To configure the connection to the secure file server:

  1. Log in to the Linux shell using SSH.
  2. Issue the command to configure the file server:

     $ tscli fileserver configure --user <user_name> [--password <password>]

    If you do not supply the --password parameter, you are prompted to enter it.

Call home with cluster usage data

“Call home” data is metadata and usage data from your ThoughtSpot cluster. This data allows ThoughtSpot’s Support team to troubleshoot your cluster. They use the data to see basic usage information over time for your ThoughtSpot instance. ThoughtSpot’s “call home” functionality intermittently sends a call home bundle of statistics to a ThoughtSpot S3 server via HTTPS. The data is encrypted at rest on the server.

By default, call home is enabled on your cluster. You can disable call home in by doing the following:

  1. Log in to the ThoughtSpot server as admin user.
  2. Use the tscli command to disable.

     $ tscli callhome disable

Designate a support contact

A support contact person can answer questions for about data and searching at your company. If the person can’t answer a question that person should submit system and software-related questions to ThoughtSpot Support. Your designated support contact should have an available email and phone number.

To designate the custom support contact:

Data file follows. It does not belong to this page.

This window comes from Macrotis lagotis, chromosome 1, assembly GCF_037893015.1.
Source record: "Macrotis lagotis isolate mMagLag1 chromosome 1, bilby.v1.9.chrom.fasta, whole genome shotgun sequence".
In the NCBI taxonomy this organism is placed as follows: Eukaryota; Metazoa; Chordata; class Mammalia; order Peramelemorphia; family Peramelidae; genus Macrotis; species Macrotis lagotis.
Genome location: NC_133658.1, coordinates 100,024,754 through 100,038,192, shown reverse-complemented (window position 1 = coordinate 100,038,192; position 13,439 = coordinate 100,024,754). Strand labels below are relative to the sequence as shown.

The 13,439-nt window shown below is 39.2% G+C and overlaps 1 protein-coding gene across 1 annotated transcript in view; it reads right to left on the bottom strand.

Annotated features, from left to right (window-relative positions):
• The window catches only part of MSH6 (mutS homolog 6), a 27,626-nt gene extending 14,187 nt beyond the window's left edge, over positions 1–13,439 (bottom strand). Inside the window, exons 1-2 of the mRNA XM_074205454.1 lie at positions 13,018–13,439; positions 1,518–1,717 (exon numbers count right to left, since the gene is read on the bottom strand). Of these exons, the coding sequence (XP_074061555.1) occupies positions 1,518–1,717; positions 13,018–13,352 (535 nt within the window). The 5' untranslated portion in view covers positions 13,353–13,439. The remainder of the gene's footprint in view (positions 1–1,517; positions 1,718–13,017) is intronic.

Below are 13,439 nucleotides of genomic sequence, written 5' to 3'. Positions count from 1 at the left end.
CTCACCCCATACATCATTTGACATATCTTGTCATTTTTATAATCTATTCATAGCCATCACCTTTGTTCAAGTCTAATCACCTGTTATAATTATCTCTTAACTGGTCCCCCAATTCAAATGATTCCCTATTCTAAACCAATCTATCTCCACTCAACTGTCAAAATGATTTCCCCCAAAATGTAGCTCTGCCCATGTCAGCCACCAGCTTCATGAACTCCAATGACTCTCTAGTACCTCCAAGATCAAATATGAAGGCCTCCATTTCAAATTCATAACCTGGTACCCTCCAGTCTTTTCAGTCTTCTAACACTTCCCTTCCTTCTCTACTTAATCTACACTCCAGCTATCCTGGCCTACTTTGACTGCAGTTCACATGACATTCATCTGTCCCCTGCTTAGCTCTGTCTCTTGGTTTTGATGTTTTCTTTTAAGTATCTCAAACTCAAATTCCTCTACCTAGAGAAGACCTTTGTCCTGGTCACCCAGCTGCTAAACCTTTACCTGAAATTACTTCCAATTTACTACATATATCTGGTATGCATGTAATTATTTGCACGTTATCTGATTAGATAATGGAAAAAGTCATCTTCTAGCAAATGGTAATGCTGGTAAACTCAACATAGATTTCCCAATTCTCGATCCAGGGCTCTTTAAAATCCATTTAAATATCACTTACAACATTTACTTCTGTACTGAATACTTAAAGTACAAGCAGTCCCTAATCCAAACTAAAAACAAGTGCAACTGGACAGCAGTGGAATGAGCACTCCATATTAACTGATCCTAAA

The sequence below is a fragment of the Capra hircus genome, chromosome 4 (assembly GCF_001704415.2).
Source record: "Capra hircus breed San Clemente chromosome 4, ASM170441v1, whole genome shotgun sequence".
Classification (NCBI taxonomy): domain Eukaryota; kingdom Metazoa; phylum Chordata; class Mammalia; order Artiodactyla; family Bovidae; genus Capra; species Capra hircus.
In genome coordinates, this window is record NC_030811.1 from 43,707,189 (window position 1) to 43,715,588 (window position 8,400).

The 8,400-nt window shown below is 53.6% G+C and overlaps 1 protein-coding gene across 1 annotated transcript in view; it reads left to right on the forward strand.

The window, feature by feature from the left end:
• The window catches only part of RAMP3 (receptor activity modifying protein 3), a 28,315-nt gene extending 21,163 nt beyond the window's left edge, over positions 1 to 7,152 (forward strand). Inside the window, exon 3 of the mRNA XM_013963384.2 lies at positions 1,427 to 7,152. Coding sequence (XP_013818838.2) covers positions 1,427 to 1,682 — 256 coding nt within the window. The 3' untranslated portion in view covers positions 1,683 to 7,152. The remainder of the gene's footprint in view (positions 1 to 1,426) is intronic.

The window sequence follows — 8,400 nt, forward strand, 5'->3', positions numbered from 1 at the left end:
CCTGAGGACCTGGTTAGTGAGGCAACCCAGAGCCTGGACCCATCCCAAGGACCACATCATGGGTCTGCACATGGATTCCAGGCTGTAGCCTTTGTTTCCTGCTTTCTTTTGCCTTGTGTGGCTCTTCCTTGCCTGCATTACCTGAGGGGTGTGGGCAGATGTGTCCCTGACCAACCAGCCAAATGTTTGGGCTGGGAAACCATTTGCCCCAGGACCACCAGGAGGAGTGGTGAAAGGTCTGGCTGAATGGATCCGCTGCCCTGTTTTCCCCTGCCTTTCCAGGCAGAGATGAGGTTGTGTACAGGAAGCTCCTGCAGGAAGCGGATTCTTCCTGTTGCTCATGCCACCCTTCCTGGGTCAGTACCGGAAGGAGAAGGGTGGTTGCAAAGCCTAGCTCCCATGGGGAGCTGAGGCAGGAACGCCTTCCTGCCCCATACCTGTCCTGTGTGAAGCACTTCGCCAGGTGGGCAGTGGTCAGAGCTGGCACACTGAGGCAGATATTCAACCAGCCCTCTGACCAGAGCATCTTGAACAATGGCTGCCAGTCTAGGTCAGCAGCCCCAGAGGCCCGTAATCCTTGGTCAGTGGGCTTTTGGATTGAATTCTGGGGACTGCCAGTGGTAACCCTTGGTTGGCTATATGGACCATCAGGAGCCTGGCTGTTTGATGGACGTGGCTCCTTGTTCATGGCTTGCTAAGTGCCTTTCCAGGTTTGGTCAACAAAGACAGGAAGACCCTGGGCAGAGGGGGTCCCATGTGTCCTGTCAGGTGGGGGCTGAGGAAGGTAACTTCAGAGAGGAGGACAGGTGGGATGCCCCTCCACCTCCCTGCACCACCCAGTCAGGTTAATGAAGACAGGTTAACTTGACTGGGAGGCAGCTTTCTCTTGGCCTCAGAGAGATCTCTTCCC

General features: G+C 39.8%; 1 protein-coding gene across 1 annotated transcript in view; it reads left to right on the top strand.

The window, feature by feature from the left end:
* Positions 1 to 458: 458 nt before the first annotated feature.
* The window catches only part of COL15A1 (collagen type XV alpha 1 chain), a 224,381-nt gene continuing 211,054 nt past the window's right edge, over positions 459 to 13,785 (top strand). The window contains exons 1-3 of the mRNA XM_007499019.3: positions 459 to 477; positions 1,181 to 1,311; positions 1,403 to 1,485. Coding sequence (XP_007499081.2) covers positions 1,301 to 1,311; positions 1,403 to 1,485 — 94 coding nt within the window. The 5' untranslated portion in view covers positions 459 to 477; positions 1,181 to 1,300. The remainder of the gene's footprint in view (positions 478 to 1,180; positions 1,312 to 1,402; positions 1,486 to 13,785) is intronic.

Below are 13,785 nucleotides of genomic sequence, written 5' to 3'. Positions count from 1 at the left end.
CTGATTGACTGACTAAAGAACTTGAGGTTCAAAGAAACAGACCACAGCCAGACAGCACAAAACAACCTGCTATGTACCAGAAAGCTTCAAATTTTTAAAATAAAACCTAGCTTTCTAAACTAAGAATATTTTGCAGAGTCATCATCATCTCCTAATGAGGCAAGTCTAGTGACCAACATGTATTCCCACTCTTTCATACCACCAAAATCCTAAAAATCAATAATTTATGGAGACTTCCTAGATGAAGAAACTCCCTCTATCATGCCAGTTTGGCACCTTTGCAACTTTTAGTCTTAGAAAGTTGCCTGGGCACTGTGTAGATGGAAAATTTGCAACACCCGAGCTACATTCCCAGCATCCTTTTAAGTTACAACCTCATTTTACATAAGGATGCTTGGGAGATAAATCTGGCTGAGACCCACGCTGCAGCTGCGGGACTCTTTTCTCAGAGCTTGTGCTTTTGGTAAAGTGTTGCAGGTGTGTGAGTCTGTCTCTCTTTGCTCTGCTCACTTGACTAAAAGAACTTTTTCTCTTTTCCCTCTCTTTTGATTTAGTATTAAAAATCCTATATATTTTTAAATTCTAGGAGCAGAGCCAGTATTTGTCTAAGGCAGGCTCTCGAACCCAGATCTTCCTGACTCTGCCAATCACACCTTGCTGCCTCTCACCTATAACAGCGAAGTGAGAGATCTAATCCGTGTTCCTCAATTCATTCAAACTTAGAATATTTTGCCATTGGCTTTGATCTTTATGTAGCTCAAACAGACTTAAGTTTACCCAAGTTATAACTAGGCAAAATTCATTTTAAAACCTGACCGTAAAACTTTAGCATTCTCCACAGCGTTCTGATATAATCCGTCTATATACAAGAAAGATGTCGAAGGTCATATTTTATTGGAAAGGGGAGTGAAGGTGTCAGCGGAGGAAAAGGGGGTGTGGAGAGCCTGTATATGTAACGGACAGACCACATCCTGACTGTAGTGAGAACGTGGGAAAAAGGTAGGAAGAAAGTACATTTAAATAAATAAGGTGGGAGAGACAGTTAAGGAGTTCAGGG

1. Log in to the Linux shell using SSH.
  2. Issue the tscli command to set the email address:

     $ tscli support set-admin-email <email_address>
  3. Issue the tscli command to set the phone number:

     $ tscli support set-admin-phone <phone_number>
  4. If you need to reset both of these to the default (ThoughtSpot Support), issue:

     $ tscli support rm-admin-email
     $ tscli support rm-admin-phone

Manage the feedback contact

Users in ThoughtSpot may be asked for feedback for new or BETA features in the system. By default, feedback goes directly to ThoughtSpot support. Alternatively, you can send feedback to someone in your company, this is useful if you are using ThoughtSpot embedded.

Your designated feedback contact should have an available email. To designate the custom feedback contact, do the following:

  1. Log in to the Linux shell using SSH.
  2. To set the feedback email address, do the following:

     $ tscli support set-feedback-email <email_address>
  3. Verify the email address was set:

     $ tscli support show-feedback-email

If you need to reset the email to the default (ThoughtSpot support), issue:

$ tscli support rm-feedback-email

You can also choose not to send feedback out of your system at all by doing the following:

$ tscli support set-feedback-email ' '

How users find your company’s support contact

After you set the custom support contact information, here’s where your users will see it:

  • In the Help Center, when a user selects Contact Support.

  • In error messages, when a user selects What Happened?